I don’t know about you, but I often hesitate before picking up an enormous book, even if I know it has a fabulous reputation and friends are urging me to read it. Even though I am a quick and voracious reader, it’s quite an investment, isn’t it? So in this blog I’m going to tell you about the top ten enormous books I have read and can recommend, and hopefully give you enough of a taster for you to make up your own mind whether to follow suit.
Some genres lend themselves to being longer (Sci fi and fantasy in particular) and indeed the publishing world now expects a certain size from a certain genre (which could mean there are some amazing tomes out there being lost simply because publishers don’t think they fit into the right categories). So I’ve tried to pick big books from different genres, rather than giving you, say ten fantasy novels, which would be easy. I’ve also defined big books as those which have, in the editions I’ve read, more than 500 pages at a bare minimum.
Crime & thriller – these tend to be short and pacey, but my first two recommendations are long, long LONG.
1. Troubled Blood by Robert Galbraith. This is the fourth in the series about Cormoran Strike and his sidekick Robin, written by JK Rowling under her other pen name, and like the fourth Harry Potter, is far longer than all the previous. However to me this one is absolutely superb. She has really hit her stride with this one.I have to admit after the third in the series I had decided I wouldn’t bother, but having read some good reviews I decided to give her one last chance. So glad I did. This is intricately plotted, with brilliant red herrings, a good cast of suspects, and it left me, for one, guessing until the very last page. Think Agatha Christie for the 21st century. 920+ pages
2. The Secret History by Donna Tartt. This is one of those books that you know about, and for me the longer I put off reading it, the more of a challenge it became. It seemed to be cited in creative writing classes so often, I knew it was probably a great read, so eventually, in 2019, I got around to it. My Goodreads review at the time says, ‘This is Great Gatsby meets Prime of Miss Jean Brodie. With murder. It’s great.’ I don’t remember writing that, but I do remember being blown away by a crime novel which opens with the murder and the murderers all revealed. I know that has been done quite a bit since, but I reckon this was one of the first whodunnits, and to me it is the best. 600+ pages.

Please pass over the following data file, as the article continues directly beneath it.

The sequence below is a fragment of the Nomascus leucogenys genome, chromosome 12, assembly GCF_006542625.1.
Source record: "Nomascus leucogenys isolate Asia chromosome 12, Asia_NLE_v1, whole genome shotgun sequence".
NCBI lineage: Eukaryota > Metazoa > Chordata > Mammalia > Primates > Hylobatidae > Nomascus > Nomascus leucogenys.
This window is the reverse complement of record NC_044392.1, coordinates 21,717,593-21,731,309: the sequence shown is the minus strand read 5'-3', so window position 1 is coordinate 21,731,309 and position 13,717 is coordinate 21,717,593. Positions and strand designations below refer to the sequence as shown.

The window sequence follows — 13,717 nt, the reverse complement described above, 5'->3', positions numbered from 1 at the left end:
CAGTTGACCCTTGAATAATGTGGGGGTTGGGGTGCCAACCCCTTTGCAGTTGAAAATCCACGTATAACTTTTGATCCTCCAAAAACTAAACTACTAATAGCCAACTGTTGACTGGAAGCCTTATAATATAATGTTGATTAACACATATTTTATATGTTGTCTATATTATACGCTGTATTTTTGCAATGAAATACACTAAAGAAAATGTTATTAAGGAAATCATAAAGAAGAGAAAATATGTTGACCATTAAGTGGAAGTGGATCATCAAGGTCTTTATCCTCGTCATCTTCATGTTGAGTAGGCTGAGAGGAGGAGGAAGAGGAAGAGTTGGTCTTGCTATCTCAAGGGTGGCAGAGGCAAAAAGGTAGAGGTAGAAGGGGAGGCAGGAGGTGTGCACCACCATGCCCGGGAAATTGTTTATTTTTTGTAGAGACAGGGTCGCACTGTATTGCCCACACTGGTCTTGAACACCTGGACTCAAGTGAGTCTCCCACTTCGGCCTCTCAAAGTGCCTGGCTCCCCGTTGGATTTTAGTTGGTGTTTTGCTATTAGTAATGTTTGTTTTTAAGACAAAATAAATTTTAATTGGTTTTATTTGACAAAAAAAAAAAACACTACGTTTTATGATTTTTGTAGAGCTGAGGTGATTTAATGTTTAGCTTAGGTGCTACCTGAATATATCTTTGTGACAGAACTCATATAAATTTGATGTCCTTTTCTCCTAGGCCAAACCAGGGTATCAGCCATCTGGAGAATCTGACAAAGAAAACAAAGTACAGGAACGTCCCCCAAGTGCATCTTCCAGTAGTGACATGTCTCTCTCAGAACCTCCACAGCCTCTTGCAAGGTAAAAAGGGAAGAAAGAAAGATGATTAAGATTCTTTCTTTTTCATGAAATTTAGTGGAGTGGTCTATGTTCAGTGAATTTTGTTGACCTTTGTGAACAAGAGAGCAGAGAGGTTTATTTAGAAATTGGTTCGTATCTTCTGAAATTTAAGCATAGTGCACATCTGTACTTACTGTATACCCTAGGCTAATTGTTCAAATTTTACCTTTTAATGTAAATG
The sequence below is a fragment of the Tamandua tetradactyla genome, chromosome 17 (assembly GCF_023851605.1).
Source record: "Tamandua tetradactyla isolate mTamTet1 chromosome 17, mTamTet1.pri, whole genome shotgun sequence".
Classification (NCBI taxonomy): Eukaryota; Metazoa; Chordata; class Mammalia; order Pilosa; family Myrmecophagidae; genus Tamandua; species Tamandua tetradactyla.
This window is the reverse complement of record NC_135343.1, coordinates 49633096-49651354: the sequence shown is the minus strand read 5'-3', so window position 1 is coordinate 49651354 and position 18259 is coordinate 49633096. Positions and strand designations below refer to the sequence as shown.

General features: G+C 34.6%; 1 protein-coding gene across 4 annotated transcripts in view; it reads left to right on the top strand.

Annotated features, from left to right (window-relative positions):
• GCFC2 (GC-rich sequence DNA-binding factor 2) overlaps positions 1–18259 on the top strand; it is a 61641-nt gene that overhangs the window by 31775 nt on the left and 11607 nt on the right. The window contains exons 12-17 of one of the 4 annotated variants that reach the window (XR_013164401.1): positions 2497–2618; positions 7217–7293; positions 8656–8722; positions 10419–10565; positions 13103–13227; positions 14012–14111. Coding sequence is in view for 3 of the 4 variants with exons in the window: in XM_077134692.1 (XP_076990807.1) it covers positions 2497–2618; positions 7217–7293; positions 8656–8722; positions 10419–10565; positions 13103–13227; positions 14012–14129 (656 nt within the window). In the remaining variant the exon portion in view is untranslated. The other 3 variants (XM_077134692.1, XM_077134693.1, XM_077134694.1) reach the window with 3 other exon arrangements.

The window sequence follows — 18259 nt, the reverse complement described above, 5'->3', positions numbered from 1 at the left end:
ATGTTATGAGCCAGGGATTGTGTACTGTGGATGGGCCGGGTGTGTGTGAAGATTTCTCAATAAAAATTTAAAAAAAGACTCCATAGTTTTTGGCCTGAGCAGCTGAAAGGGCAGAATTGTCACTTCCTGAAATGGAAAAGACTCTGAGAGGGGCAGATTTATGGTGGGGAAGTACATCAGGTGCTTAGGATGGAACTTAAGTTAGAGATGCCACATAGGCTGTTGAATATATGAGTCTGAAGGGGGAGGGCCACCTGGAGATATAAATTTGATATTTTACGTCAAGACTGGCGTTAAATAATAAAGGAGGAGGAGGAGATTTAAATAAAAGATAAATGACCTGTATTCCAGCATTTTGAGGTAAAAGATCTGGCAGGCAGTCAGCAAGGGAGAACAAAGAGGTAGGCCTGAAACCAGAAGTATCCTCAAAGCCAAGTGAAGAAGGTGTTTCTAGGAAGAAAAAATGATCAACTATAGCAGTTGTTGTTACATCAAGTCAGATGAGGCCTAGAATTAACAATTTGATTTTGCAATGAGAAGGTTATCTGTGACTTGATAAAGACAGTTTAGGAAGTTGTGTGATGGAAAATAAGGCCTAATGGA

I was going to recommend CJ Sansom here, but his first novel – Dissolution – comes in at a mere 440 pages. The subsequent books are far longer. These are set in Tudor times and blend the history of that period with murder mystery, each one focusing on a particular event, starting with the dissolution of the monasteries, through Henry VIII’s life and various marriages, including events like the sinking of the Mary Rose in Heartstone (book 5, 600+ pages). If you like that period of history (and who doesn’t?) and enjoy a good whodunnit, then take a look.
Historical fiction – many books in this genre are longer, especially if they involve dual time lines. Here are some of my favourites.